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Reviews » DVD Video Reviews » Acacia
Acacia
Tartan Video // R // June 28, 2005
List Price: $24.99 [Buy now and save at Amazon]
Review by J. Doyle Wallis | posted July 2, 2005 | E-mail the Author
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Acacia (2003) is another fairly solid entry into the recent Asian horror boon. Director Ki-hyung Park has some credentials because his first feature Whispering Corridors came out in the emerging days of this supernatural horror wave.

Do-il and Mi-sook are a fairly happy married couple, though the two are getting on in years and have remained childless. They decide to adopt, and Mi-sook takes a shine to seven year-old Jin-sung, a quiet tyke, who dresses like David Lynch, has a weird connection with trees, and a penchant for painting disturbing Munch-like artwork. Some viewers may balk at the idea of someone wanting to adopt the dark and haunted kid, but I know that I'd prefer the little Tim Burton or Edgar Allen Poe over cute smiles, dimples, and freckles.

It takes a while for the new family to bond. Jin-sung seems particularly obsessed with a dead acacia tree in their back yard, likes to sleep with a beetle in his hand, and, at first, refuses to use his new surname. But, Mi-sook adjusts to her role as a mother, Jin-sung opens up and befriends the little girl next door, and pretty soon everyone is getting along despite Jin-sung's occasional tantrums.

But things worsen when Mi-sook unexpectedly becomes pregnant and gives birth to another child. Jin-sung is increasingly resentful, angry, and destructive, leaving his adoptive parents at a crossroads over what to do with him. After a particularly bad fight, Jin-sung runs off and disappears. But, in his absence, strange things begin to happen, Mi-sook has terrible nightmares, Do-il begins to show signs of a violent temper, and the long dead acacia tree begins to sprout blossoms.

Acacia definitely wins points for not aiming for the bleaker drudge and dread tone that most Asian horror flicks try to elicit. And, hey, its creepy kid isn't some weed-haired girl. That's different. The jump shock scares are there, but mostly the film is very low key, keeping its horror at a definite simmer. The film starts off a bit more Village of the Damned with most of the menace an mystery centering around Ji-sung. Then, with his disappearance, the film takes on the more family-unhinged vibe of something like The Amnityville Horror. Initially, this is a very out of the blue and off-putting shift (particularly for the husbands character) which only makes true sense at the films end. The sense of suspense is fairly involving, though that little shift is a puzzle which actually hurts the last third of the film.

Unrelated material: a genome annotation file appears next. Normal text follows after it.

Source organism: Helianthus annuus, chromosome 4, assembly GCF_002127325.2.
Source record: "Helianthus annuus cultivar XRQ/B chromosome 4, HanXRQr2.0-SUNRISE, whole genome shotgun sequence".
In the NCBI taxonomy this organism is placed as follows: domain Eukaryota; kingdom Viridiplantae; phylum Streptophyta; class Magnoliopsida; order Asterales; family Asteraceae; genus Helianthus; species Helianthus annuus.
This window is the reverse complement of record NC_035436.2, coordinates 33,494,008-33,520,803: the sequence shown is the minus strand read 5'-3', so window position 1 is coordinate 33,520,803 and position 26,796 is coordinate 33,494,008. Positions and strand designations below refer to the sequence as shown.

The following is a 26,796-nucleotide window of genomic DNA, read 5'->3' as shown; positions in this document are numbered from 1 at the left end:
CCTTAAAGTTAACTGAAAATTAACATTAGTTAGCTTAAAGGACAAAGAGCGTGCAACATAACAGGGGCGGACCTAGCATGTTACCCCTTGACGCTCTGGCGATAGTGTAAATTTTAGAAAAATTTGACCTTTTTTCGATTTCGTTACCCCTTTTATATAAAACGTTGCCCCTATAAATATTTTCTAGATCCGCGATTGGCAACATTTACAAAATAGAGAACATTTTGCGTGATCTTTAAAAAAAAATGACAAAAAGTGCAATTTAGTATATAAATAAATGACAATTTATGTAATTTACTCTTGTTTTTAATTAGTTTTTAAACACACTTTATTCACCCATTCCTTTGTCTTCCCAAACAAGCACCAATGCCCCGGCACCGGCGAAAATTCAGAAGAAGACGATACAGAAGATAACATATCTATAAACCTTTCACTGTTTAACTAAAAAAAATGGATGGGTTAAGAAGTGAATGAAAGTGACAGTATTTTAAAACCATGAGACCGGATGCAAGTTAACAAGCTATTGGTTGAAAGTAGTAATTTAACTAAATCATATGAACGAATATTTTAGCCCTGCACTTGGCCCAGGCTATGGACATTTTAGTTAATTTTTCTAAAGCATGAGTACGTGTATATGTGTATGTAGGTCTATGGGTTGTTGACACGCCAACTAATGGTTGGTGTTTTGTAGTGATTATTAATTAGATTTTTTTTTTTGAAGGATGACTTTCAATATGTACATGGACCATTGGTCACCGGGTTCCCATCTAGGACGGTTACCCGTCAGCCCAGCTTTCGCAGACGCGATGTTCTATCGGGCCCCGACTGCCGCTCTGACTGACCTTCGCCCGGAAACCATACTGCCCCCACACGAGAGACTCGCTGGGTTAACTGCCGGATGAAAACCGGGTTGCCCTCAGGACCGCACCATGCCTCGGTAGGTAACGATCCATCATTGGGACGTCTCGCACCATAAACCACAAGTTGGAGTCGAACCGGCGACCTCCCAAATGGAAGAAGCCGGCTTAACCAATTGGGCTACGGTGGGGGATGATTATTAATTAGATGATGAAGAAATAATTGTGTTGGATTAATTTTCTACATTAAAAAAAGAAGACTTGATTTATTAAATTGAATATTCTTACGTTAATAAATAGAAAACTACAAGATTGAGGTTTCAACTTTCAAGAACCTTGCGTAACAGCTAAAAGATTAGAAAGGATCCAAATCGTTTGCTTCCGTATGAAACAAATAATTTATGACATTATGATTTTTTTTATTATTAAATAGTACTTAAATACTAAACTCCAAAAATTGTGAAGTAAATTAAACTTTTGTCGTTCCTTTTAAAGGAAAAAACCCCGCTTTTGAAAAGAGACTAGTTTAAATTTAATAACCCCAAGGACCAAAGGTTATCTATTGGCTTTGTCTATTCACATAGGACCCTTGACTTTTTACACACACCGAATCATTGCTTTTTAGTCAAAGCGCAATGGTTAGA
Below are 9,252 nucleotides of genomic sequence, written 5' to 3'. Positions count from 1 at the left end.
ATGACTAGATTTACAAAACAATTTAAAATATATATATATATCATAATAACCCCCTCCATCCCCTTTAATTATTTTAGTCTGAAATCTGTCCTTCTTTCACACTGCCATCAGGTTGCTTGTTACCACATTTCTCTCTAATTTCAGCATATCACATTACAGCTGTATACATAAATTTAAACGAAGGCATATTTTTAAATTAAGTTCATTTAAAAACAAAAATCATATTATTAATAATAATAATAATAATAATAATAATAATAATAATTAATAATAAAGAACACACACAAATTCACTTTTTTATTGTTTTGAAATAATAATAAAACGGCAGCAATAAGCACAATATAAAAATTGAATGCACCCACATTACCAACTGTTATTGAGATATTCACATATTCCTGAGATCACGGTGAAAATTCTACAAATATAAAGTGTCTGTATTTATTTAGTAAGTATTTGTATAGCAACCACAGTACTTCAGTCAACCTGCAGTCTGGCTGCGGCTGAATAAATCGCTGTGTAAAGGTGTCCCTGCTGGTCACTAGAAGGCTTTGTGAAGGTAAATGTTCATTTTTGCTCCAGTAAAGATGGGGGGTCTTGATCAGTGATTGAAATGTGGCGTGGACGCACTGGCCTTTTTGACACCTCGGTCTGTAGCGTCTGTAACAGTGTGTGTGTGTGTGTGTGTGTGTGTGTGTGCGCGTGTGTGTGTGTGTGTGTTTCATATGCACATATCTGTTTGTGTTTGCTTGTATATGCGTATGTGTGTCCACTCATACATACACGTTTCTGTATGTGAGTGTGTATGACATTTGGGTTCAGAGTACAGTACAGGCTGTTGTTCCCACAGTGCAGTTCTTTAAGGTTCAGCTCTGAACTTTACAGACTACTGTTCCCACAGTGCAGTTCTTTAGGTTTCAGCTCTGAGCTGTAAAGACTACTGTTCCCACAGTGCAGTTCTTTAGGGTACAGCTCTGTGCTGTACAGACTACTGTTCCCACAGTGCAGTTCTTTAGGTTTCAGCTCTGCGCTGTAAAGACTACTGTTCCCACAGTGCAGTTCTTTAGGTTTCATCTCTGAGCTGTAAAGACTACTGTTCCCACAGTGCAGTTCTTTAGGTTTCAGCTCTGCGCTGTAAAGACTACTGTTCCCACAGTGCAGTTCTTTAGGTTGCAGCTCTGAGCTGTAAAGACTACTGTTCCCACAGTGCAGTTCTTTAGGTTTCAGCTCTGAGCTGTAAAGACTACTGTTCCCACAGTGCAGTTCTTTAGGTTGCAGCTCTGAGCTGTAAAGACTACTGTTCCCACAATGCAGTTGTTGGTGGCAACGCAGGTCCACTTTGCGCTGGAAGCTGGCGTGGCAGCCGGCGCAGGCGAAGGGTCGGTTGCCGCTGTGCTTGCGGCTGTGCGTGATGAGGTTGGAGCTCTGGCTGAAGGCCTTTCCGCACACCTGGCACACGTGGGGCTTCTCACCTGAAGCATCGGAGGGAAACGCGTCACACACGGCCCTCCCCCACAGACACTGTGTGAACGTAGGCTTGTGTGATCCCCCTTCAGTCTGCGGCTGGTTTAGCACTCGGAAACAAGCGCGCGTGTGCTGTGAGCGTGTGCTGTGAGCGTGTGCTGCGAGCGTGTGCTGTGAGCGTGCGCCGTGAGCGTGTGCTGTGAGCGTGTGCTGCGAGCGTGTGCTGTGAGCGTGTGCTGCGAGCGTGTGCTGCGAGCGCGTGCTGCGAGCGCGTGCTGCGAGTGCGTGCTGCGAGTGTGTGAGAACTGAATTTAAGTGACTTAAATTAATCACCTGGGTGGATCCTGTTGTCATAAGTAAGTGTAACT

The mystery angle plays out with some surprise and definite tragedy, but the way it is handled purposefully leaves the viewer in the cold, so it comes off as confounding rather than intriguing. But, the root of the horror, that paternal anxiety, is a good hook. The creepy moments are there, including some great nightmare stuff, Jin-sook smacking his newborn sibling and then covering the babies crying mouth, and I think it is safe to say no other horror film has made red yarn quite so foreboding.

The DVD: Tartan

Picture: Anamorphic Widescreen. A real visually treat thanks to some top notch cinematography and production design. The film is very recent, so the print is very clean and spot free. Color and contrast details are well-rendered. Technically, there are some issues with the transfer. There is some softness present in several scenes, particularly long distance shots, that makes the image not as crisp as it should be. There are also some combing atrefects.

Sound: DTS, 5.1 Surround, or 2.0 Dolby Stereo, Korean language with optional English or Spanish subtitles. Audio exhibits some good mixing. The dialogue is always clear and centered. The atmospherics and soundtrack get some decent mixing in the surround channels, but, again, the film aims for the subtle and doesn't have a lot of play with extreme fx mixing. The score goes from some melancholy piano in the beginning to the traditional horror screeching strings by the films end.

Extras: Slipcase— Photo Gallery— Featurettes: Action & Cut (5:11), The World in the Movie (3:51), About the Director (2:41), Cast Interviews (5:03), and Director Interview (4:47). The featurettes feel even shorter than their length, fairly pedestrian promo stuff, intersting but not tremendously insightful.--- Cast & Crew Commentary.

Conclusion: Those looking for horror with some pure scares and the normal beats of Asian horror films may want to be wary because Acacia is going for more subtle creeps. The conclusion and some scares fall a little flat, but the movie is beautifully crafted visually and probably delivers enough chills to keep horror fans interested. Those with a library full of supernatural fright fests, especially those of this new Asian wave, will probably want to add this one to their collection. For the rest of the casual horror fans out there, Acacia is a very good rental.

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